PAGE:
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Secrets to CIO longevity

Howard Baldwin | July 30, 2014
Most CIOs stay in their positions only about five years, but others manage to stick around longer. Here's a look at what it takes to remain effective when you hunker down in one place.

In addition, it's important to maintain ties with other CIOs, says Stephen Pickett, who has served as CIO at Bloomfield Hills, Mich.-based Penske since June 1997. "You need a peer group to learn about new technology, methods, new leadership skills," he says. "You need people you can talk to if you run into a problem you've never seen before."

Pickett remembers trying to get a disaster recovery project approved and conferring with colleagues in Germany, who helped him define the parameters of both the problem and the solution. "It's tougher to get big projects approved in Germany than anywhere else because of bureaucracy," he says. "After I talked to them, I was able to [talk about disaster recovery] without scaring people to death."

3. Communication Skills
Staying in the same position for a long time requires trust, and trust is built through communication.

"Your co-workers have to know that what you're saying is truthful," says Temares. "If a project is late, don't hide it. If you make a commitment to deliver, you have to live up to it. If you can't, you have to keep people informed. You have to have what I call 'no surprises' management. Once you build the trust, a lot of things happen for you. Even if things go wrong, they know you gave it your best effort."

Earning the trust of your colleagues can pay off in a variety of ways, perhaps most notably by helping you accrue influence -- and power. For example, Pickett says that, after spending 12 years as CIO, "there aren't a lot of constraints to what I do and how I do it. If I see a problem, I go attack it. The key is to communicate so that management knows what I'm doing." (Of course, that kind of communication goes both ways, he acknowledges: "If I enter into an area they're uncomfortable with, they let me know.")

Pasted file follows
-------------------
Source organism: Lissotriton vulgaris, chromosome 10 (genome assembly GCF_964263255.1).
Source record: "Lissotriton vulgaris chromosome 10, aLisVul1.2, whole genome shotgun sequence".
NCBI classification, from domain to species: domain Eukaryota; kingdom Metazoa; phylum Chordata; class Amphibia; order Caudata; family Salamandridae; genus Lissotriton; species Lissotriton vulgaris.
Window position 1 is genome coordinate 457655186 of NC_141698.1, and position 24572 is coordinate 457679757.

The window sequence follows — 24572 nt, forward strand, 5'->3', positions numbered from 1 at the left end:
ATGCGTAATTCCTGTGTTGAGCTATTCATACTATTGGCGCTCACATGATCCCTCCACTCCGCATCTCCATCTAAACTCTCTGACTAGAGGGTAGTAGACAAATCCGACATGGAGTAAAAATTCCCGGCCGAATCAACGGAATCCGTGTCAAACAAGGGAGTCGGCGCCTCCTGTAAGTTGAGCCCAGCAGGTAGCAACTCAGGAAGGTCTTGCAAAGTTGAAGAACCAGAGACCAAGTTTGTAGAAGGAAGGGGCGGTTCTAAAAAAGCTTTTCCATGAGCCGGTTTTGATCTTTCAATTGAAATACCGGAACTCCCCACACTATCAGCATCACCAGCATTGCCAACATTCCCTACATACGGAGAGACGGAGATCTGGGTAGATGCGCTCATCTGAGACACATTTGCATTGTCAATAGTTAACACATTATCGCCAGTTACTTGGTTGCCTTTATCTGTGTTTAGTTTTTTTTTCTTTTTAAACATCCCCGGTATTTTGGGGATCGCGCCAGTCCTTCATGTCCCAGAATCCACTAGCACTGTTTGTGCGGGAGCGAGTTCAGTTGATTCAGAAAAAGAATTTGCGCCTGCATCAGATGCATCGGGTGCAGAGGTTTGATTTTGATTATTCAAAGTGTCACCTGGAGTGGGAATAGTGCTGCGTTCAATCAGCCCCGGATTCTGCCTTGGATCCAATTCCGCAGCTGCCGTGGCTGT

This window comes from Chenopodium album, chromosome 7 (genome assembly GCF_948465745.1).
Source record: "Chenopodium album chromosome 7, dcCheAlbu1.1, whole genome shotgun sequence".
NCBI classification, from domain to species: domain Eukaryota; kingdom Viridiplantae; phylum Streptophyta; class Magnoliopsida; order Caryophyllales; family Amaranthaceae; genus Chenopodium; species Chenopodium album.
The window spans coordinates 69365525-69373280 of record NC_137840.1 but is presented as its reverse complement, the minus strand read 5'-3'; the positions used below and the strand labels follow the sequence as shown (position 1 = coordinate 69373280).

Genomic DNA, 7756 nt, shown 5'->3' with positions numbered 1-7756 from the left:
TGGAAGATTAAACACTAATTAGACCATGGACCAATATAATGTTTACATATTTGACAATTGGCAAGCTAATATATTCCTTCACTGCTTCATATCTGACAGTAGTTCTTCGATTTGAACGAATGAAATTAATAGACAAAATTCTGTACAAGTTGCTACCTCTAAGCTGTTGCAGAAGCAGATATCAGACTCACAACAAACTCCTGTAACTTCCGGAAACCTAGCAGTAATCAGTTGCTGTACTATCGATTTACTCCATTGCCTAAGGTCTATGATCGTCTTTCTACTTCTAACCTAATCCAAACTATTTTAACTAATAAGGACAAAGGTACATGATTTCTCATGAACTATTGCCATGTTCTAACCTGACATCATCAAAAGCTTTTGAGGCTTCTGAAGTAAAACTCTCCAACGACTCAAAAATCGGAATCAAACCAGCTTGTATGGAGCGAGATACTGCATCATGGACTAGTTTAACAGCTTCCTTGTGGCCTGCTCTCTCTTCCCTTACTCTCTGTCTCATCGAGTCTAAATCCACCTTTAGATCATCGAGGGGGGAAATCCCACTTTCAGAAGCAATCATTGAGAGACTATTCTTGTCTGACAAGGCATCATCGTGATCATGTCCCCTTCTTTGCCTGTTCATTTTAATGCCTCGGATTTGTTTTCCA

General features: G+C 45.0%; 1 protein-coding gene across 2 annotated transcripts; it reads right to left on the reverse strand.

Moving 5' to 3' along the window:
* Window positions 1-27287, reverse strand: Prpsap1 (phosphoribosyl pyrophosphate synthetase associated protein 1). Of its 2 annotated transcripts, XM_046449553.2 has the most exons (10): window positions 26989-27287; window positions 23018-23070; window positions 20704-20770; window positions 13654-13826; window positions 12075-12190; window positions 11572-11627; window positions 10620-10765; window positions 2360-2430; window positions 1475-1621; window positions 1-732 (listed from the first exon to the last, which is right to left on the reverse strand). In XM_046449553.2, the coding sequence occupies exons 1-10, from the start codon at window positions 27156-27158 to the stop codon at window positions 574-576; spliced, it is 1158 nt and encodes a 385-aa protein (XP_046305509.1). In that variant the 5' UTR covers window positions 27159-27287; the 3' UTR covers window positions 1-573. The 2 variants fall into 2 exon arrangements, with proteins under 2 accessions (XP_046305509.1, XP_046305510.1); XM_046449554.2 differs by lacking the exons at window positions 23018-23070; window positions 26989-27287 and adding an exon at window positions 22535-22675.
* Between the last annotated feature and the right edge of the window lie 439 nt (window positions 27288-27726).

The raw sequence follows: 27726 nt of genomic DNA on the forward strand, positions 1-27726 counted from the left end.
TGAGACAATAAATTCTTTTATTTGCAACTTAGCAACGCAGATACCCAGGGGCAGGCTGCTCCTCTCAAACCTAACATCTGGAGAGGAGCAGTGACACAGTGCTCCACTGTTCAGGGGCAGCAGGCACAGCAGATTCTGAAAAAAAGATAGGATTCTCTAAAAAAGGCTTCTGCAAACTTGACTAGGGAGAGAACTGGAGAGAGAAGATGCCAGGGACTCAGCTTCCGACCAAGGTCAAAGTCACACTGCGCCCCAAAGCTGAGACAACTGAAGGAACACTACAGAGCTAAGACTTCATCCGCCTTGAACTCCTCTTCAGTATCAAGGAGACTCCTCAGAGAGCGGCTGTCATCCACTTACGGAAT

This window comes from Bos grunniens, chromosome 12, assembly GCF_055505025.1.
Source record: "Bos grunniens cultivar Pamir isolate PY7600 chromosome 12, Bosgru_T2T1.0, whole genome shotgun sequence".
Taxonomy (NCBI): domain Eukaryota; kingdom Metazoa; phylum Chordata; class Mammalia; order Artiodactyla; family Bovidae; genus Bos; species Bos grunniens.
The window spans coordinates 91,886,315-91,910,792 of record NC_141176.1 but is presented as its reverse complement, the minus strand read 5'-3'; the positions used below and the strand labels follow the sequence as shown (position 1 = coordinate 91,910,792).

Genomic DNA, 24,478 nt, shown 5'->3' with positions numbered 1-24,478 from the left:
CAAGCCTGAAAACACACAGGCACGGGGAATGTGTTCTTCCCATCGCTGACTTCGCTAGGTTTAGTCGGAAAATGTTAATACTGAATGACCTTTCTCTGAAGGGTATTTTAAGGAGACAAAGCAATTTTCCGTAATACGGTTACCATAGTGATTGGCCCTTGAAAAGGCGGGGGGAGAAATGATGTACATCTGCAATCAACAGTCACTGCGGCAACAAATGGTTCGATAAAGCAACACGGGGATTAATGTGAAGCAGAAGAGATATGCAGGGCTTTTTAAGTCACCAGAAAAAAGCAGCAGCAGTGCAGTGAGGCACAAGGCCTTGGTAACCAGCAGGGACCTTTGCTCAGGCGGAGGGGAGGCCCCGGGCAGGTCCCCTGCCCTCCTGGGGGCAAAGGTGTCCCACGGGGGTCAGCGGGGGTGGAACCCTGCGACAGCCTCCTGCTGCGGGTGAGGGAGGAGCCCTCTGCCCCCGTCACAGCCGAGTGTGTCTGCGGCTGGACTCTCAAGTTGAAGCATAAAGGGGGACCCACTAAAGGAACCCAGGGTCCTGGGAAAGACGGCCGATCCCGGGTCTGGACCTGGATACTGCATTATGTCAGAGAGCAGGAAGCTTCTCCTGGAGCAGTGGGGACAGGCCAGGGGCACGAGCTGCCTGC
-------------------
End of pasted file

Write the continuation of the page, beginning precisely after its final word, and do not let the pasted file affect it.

Effective communication involves dealing with everyone the same way, says Pickett. "Managing down and up is important," he says. "You should treat employees no differently than you treat your manager. You should have the same open-door policy and opportunities for dialogue."

Temares agrees that communication should fan out in multiple directions. "I used to host a quarterly breakfast for my IT staff, where I would ask them if there were any rumors they needed confirmed or denied," he says. "I'd also eat in the cafeteria and ask people if they had any problems, because you want to head those off when they're still minor irritations. You can always handle a molehill if you get to it before it's a mountain."

The overarching theme should be recognizable by now: The CIO most likely to thrive over time is one who communicates across departments. That kind of collaboration pays off for both the business and IT.

 

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